Trentino-Alto Adige: Where the Mediterranean Meets the Alps
Some call it the sunny side of the Alps, others call it Trentin-Südtirol, and others Trentino-Alto Adige. It is extremely mountainous, covering a large part of the Dolomites and Southern Alps. The interesting historical past makes the region unique, neither completely Austrian nor Italian. It is a place where Austrian charm mingles with the stylish Italian flair.
This week’s menu will be a departure from the well-known dishes of the South – and interesting combination of the cuisines of two cultures.
Speck crostini with asiago cheese and honey
Trentino Barley Soup
Italian beef stew with Austrian style wheat gnocchi
"Very aromatic with lightly cooked apples, stone and some almond paste. Medium-to full-bodied, layered and flavorful." James Suckling - 91 points
Chef's Travel Notes
Some call it the sunny side of the Alps, others call it Trentin- SüdTirol, and others Trentino-Alto Adige. It is extremely mountainous, covering a large part of the Dolomites and the Sothern Alps. There is a centuries old history of conflicts and invasions in the area, but today the region is divided into two provinces, Trentino to the south and South Tyrol (Alto Adige) to the north. They speak three languages – German, Italian and Ladin, an ancient local dialect. Today, South Tyrol is thriving. It is the wealthiest province in Italy and being bilingual is a fact of life. The interesting historical past makes the region unique, neither completely Austrian nor Italian. So, it is easy to understand that it suffers from an identity crisis – its residents live in Italy, but many feel Austrian. Already extremely independent, the request that the region become independent, similar to the Vatican, isn’t surprising.
Having the Alps and the Dolomites so close together means an exhilarating combination of Mediterranean and Alpine charm. One moment you could be walking under palm trees and through vineyards and the next be trekking in the high mountains. It is a place where Austrian charm mingles with stylish Italian flair. It is no surprise the region is a celebrated spa and wellness destination. For years, mineral springs were Europe’s cure-all and people flocked to the region’s famous revitalizing waters and sanitariums. In the last several years, there has been a resurgence of stunning new resorts attracting skiers and non-skiers alike.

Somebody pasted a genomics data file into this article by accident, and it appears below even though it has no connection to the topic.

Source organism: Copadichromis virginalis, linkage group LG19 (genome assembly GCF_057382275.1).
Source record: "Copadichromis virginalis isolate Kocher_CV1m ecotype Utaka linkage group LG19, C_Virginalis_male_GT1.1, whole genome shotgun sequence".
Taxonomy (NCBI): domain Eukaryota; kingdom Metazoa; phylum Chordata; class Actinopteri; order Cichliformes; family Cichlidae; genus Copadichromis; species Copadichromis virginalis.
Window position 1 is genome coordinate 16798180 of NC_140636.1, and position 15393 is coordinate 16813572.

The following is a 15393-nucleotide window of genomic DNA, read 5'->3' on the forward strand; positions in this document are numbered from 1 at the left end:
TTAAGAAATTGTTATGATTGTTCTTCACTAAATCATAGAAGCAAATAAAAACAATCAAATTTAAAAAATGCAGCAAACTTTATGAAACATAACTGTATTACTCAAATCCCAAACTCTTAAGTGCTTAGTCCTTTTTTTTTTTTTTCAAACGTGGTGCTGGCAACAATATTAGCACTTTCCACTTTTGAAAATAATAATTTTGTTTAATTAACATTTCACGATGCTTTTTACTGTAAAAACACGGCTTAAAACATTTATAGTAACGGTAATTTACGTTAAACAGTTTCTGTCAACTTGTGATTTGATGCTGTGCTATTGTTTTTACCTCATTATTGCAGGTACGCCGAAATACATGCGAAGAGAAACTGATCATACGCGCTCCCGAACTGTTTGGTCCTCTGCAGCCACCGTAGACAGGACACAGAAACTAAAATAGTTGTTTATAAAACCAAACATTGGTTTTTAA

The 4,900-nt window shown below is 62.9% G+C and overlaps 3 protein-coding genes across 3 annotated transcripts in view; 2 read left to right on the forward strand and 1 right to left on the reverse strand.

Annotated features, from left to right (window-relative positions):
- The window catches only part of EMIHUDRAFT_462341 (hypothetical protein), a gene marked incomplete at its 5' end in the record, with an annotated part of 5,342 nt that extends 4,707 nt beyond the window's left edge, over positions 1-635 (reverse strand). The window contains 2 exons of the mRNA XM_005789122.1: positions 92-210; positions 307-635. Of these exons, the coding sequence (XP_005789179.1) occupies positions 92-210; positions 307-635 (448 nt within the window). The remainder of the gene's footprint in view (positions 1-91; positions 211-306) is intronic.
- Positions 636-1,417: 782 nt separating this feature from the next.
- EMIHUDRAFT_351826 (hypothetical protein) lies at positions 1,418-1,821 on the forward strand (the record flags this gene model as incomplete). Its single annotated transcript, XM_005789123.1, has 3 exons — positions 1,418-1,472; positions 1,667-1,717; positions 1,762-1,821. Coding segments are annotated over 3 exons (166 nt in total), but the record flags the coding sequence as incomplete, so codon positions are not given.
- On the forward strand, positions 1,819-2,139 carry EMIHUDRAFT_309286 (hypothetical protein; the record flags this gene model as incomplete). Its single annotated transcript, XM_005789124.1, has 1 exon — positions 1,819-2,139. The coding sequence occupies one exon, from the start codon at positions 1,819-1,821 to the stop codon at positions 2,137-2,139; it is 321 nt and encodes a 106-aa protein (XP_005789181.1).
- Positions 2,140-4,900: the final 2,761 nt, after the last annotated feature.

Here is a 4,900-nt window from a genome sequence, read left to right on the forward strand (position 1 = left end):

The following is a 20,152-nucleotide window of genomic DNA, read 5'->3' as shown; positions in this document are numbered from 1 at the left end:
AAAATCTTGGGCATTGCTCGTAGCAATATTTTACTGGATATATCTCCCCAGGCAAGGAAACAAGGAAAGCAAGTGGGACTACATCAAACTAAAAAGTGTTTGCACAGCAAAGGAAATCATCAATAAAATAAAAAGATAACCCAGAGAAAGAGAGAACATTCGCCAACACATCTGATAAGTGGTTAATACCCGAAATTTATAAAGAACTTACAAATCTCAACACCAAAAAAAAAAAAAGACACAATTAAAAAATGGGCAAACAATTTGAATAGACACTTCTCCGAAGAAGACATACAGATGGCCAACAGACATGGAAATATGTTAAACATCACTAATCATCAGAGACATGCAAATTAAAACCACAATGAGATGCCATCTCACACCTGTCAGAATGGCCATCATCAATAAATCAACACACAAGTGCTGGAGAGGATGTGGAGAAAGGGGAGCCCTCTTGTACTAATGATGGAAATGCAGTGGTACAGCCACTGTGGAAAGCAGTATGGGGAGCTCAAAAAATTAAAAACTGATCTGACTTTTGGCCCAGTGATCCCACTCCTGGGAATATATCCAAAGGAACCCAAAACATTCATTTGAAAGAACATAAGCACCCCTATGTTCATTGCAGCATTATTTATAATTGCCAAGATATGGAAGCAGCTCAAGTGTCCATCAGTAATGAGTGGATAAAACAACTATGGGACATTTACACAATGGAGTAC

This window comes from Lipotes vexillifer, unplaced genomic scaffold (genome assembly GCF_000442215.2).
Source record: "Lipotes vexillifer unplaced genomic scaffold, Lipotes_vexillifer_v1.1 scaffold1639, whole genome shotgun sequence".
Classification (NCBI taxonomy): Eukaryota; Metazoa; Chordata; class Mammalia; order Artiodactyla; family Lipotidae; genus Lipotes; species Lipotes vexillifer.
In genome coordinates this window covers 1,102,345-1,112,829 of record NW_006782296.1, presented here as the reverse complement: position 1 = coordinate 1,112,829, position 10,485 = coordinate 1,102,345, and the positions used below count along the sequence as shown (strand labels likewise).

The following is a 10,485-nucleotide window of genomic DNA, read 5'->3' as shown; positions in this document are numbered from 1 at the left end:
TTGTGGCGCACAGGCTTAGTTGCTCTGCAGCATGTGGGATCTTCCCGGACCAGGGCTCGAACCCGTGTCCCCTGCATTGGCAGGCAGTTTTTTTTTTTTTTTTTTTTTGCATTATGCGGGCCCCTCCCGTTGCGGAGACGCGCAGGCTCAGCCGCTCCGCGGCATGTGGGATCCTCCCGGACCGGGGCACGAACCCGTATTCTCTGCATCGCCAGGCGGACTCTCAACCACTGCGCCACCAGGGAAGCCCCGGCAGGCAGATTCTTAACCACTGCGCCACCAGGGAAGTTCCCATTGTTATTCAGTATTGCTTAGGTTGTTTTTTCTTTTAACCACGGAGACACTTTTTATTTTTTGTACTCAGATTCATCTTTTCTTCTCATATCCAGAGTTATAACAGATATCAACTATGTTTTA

A few might remember when, in 1991, a couple of Germans hiking in the Östal Alps, came across the well-preserved corpse of Ötzi, the mummy who supplied a wealth of information about the Neolithic peoples and what they ate. Incredibly, it revealed that his last meal included smoked prosciutto, aka Speck, the area’s most famous cured meat! This region has the enviable position of being between the traditions of northern and southern Europe and boasts the highest number of Michelin starred restaurants. Many consider it to be Italy’s culinary star attracting the best chefs in the world looking for inspiration. In fact, one of Italy’s top chefs, Massimo Bottura, visits frequently.
This week’s menu will be a departure from the well-known Italian dishes of the South – an interesting combination of the cuisine of two cultures. Crostini di Speck, Asiago e Miele highlights two main ingredients of the region. The thinly sliced ham, Speck, takes some of the prosciutto crudo drying process and adds smoking to the technique, blending Italian and Germanic curing processes to perfection. Asiago cheese is a product of the fresh Alpine air and lush grasses that guarantee high quality milk. We melt the cheese before adding a slice of Speck and a drizzle of honey.
Minestra d’Orzo is Trento’s famous barley soup. Alto Adige is Italy’s main barley growing region. This soup is a typical local dish and a nourishing one for the mountain-dwellers during the long months of winter.
Goulasch con Gnocchi – Beef Stew and Dumplings might not be the first thing you think of when you think Italian food. It originated in Hungary where the dish was first prepared by cattle herders. Popular in Austria, Croatia and Slovenia, it is yet another example of Central European influence. We are serving it with a type of Austrian-style wheat-based gnocchi similar to spaetzle. Here, yet another example where borders are blurred.
Bread is very different here in the North, many times made with a mixture of rye and wheat flours. We thought it a nice addition to include pretzel rolls, a popular snack in the area of Bolzano and South Tyrol.
Half of Italy’s apples come from the region, so Strudel di Mele, Apple Strudel, holds a special place in the cuisine here and is probably its most popular dessert.
Trentino – Alto Adige is one of Italy’s smallest wine growing regions, yet due to its geographical position, it is most multifaceted. Alois Lageder is one of its premier wineries. It’s Pinot Bianco, Terra Alpina is approachable and pleasantly plush on the palate. It is a white grape variety most associated with the Alsace region of France. It was born out of the mutation of the pink skinned Pinot Gris and tastes similar to Chardonnay.
After this last burst of blistery winter weather and after perusing photographs of this stunningly beautiful region, I am ready to pack my bags and bring my appetite to one of Italy’s best kept secrets.
Andiamo in montagna,